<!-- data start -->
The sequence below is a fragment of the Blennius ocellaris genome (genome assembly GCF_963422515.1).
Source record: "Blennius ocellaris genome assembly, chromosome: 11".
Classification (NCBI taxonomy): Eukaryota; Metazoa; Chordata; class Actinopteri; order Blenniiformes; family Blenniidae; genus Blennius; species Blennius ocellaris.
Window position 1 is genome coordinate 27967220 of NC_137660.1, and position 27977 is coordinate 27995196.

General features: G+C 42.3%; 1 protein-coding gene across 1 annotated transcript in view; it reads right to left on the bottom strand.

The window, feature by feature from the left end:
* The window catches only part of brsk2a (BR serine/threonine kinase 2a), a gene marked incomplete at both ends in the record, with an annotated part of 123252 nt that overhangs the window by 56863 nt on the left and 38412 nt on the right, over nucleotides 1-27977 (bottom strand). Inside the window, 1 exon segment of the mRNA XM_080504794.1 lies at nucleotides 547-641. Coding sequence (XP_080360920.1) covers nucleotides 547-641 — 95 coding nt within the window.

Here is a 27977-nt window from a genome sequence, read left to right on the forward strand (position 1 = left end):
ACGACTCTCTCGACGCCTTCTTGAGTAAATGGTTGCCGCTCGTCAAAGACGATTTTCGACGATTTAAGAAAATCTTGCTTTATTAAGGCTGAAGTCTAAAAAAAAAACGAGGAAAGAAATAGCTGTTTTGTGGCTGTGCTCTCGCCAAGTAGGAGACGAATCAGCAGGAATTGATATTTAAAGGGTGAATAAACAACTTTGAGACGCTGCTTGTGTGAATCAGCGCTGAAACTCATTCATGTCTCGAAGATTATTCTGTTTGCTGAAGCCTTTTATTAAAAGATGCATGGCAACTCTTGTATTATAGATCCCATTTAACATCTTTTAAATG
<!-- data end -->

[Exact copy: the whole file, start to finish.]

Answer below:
The sequence below is a fragment of the Blennius ocellaris genome (genome assembly GCF_963422515.1).
Source record: "Blennius ocellaris genome assembly, chromosome: 11".
Classification (NCBI taxonomy): Eukaryota; Metazoa; Chordata; class Actinopteri; order Blenniiformes; family Blenniidae; genus Blennius; species Blennius ocellaris.
Window position 1 is genome coordinate 27967220 of NC_137660.1, and position 27977 is coordinate 27995196.

General features: G+C 42.3%; 1 protein-coding gene across 1 annotated transcript in view; it reads right to left on the bottom strand.

The window, feature by feature from the left end:
* The window catches only part of brsk2a (BR serine/threonine kinase 2a), a gene marked incomplete at both ends in the record, with an annotated part of 123252 nt that overhangs the window by 56863 nt on the left and 38412 nt on the right, over nucleotides 1-27977 (bottom strand). Inside the window, 1 exon segment of the mRNA XM_080504794.1 lies at nucleotides 547-641. Coding sequence (XP_080360920.1) covers nucleotides 547-641 — 95 coding nt within the window.

Here is a 27977-nt window from a genome sequence, read left to right on the forward strand (position 1 = left end):
ACGACTCTCTCGACGCCTTCTTGAGTAAATGGTTGCCGCTCGTCAAAGACGATTTTCGACGATTTAAGAAAATCTTGCTTTATTAAGGCTGAAGTCTAAAAAAAAAACGAGGAAAGAAATAGCTGTTTTGTGGCTGTGCTCTCGCCAAGTAGGAGACGAATCAGCAGGAATTGATATTTAAAGGGTGAATAAACAACTTTGAGACGCTGCTTGTGTGAATCAGCGCTGAAACTCATTCATGTCTCGAAGATTATTCTGTTTGCTGAAGCCTTTTATTAAAAGATGCATGGCAACTCTTGTATTATAGATCCCATTTAACATCTTTTAAATG